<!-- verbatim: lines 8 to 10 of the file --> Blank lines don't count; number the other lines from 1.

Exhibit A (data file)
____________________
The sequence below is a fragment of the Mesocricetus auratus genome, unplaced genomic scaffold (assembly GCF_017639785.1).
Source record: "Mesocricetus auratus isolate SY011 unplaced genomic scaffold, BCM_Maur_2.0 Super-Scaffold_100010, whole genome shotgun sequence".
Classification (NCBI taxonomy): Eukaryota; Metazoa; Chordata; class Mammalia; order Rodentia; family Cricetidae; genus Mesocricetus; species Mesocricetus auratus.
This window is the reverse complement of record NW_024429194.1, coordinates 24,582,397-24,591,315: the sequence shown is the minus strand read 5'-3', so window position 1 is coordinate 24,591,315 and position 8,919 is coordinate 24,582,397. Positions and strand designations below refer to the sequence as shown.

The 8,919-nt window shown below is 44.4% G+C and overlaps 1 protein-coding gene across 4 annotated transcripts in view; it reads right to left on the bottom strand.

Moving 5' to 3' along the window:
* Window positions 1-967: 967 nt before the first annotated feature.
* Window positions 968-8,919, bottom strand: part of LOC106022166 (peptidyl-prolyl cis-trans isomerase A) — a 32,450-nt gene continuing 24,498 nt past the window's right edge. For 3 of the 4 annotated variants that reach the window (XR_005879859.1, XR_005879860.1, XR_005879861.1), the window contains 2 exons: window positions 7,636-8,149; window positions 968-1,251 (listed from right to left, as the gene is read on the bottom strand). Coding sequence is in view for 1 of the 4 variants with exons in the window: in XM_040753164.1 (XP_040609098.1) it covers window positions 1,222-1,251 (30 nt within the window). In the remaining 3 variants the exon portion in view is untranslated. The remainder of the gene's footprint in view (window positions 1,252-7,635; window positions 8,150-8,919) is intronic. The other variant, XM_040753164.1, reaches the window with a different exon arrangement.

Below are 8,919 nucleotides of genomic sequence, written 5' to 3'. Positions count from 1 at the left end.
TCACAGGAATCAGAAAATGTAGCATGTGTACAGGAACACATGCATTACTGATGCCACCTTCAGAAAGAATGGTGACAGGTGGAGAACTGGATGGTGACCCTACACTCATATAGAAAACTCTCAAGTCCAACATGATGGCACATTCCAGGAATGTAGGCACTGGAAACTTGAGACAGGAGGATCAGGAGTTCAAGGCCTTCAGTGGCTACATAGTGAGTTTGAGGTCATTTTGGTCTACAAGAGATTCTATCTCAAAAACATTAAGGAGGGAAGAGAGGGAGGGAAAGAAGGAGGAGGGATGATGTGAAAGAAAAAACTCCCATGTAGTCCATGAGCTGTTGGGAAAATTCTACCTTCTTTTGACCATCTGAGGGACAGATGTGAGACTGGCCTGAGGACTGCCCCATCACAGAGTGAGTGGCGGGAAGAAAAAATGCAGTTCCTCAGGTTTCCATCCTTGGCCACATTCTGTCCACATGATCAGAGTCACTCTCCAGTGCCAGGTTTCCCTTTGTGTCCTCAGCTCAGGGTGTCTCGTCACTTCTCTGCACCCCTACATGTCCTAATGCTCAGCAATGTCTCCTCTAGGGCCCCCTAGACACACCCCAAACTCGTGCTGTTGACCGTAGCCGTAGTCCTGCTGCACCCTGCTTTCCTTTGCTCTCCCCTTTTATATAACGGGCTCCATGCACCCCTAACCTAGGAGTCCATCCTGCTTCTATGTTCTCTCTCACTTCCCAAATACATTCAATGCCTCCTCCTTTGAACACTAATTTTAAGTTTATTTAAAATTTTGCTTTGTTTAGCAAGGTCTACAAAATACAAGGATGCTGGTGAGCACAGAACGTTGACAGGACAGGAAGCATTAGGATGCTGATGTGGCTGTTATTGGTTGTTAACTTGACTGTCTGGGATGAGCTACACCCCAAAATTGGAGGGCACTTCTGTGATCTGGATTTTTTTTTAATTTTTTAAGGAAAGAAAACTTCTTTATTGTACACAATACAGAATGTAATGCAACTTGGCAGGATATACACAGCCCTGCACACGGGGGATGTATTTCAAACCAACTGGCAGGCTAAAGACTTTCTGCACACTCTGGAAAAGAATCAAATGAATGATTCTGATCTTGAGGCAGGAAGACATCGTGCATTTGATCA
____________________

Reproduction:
* Window positions 968-8,919, bottom strand: part of LOC106022166 (peptidyl-prolyl cis-trans isomerase A) — a 32,450-nt gene continuing 24,498 nt past the window's right edge. For 3 of the 4 annotated variants that reach the window (XR_005879859.1, XR_005879860.1, XR_005879861.1), the window contains 2 exons: window positions 7,636-8,149; window positions 968-1,251 (listed from right to left, as the gene is read on the bottom strand). Coding sequence is in view for 1 of the 4 variants with exons in the window: in XM_040753164.1 (XP_040609098.1) it covers window positions 1,222-1,251 (30 nt within the window). In the remaining 3 variants the exon portion in view is untranslated. The remainder of the gene's footprint in view (window positions 1,252-7,635; window positions 8,150-8,919) is intronic. The other variant, XM_040753164.1, reaches the window with a different exon arrangement.

Below are 8,919 nucleotides of genomic sequence, written 5' to 3'. Positions count from 1 at the left end.
TCACAGGAATCAGAAAATGTAGCATGTGTACAGGAACACATGCATTACTGATGCCACCTTCAGAAAGAATGGTGACAGGTGGAGAACTGGATGGTGACCCTACACTCATATAGAAAACTCTCAAGTCCAACATGATGGCACATTCCAGGAATGTAGGCACTGGAAACTTGAGACAGGAGGATCAGGAGTTCAAGGCCTTCAGTGGCTACATAGTGAGTTTGAGGTCATTTTGGTCTACAAGAGATTCTATCTCAAAAACATTAAGGAGGGAAGAGAGGGAGGGAAAGAAGGAGGAGGGATGATGTGAAAGAAAAAACTCCCATGTAGTCCATGAGCTGTTGGGAAAATTCTACCTTCTTTTGACCATCTGAGGGACAGATGTGAGACTGGCCTGAGGACTGCCCCATCACAGAGTGAGTGGCGGGAAGAAAAAATGCAGTTCCTCAGGTTTCCATCCTTGGCCACATTCTGTCCACATGATCAGAGTCACTCTCCAGTGCCAGGTTTCCCTTTGTGTCCTCAGCTCAGGGTGTCTCGTCACTTCTCTGCACCCCTACATGTCCTAATGCTCAGCAATGTCTCCTCTAGGGCCCCCTAGACACACCCCAAACTCGTGCTGTTGACCGTAGCCGTAGTCCTGCTGCACCCTGCTTTCCTTTGCTCTCCCCTTTTATATAACGGGCTCCATGCACCCCTAACCTAGGAGTCCATCCTGCTTCTATGTTCTCTCTCACTTCCCAAATACATTCAATGCCTCCTCCTTTGAACACTAATTTTAAGTTTATTTAAAATTTTGCTTTGTTTAGCAAGGTCTACAAAATACAAGGATGCTGGTGAGCACAGAACGTTGACAGGACAGGAAGCATTAGGATGCTGATGTGGCTGTTATTGGTTGTTAACTTGACTGTCTGGGATGAGCTACACCCCAAAATTGGAGGGCACTTCTGTGATCTGGATTTTTTTTTAATTTTTTAAGGAAAGAAAACTTCTTTATTGTACACAATACAGAATGTAATGCAACTTGGCAGGATATACACAGCCCTGCACACGGGGGATGTATTTCAAACCAACTGGCAGGCTAAAGACTTTCTGCACACTCTGGAAAAGAATCAAATGAATGATTCTGATCTTGAGGCAGGAAGACATCGTGCATTTGATCA